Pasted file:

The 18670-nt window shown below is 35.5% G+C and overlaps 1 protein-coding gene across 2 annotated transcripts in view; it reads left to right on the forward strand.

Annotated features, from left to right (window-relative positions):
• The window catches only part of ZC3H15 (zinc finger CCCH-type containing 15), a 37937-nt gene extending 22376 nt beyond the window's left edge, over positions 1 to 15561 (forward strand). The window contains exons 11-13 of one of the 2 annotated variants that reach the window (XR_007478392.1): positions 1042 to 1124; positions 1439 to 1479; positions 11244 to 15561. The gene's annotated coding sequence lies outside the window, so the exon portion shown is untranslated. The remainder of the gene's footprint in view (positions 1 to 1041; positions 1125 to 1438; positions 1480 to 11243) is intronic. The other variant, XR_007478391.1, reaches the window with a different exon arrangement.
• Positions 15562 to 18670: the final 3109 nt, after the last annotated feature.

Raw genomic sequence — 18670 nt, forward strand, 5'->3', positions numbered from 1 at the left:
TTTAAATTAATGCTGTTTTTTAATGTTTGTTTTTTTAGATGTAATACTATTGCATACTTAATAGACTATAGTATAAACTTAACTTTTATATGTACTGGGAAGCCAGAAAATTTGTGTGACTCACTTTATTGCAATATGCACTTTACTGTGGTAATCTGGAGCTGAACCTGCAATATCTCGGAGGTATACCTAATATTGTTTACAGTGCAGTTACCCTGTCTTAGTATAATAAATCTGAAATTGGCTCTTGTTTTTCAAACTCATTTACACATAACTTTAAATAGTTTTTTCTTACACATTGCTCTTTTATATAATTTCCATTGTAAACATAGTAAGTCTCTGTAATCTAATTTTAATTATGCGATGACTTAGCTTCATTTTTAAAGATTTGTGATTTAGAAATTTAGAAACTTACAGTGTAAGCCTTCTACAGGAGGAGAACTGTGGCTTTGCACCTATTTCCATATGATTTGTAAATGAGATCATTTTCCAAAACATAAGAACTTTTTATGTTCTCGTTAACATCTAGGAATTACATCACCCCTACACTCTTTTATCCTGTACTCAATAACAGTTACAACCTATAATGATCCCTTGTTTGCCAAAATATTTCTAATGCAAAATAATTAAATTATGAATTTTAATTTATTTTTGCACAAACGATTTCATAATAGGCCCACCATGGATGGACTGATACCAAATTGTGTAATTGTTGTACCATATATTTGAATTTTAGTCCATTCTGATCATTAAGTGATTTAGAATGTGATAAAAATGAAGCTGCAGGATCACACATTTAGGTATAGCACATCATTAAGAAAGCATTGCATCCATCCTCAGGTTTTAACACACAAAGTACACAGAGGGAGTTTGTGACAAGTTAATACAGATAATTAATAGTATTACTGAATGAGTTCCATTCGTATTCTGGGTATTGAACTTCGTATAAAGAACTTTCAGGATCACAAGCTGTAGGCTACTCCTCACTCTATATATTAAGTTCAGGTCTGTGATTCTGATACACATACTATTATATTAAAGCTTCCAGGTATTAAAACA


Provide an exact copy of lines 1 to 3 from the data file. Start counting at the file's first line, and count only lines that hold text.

The 18670-nt window shown below is 35.5% G+C and overlaps 1 protein-coding gene across 2 annotated transcripts in view; it reads left to right on the forward strand.

Annotated features, from left to right (window-relative positions):
• The window catches only part of ZC3H15 (zinc finger CCCH-type containing 15), a 37937-nt gene extending 22376 nt beyond the window's left edge, over positions 1 to 15561 (forward strand). The window contains exons 11-13 of one of the 2 annotated variants that reach the window (XR_007478392.1): positions 1042 to 1124; positions 1439 to 1479; positions 11244 to 15561. The gene's annotated coding sequence lies outside the window, so the exon portion shown is untranslated. The remainder of the gene's footprint in view (positions 1 to 1041; positions 1125 to 1438; positions 1480 to 11243) is intronic. The other variant, XR_007478391.1, reaches the window with a different exon arrangement.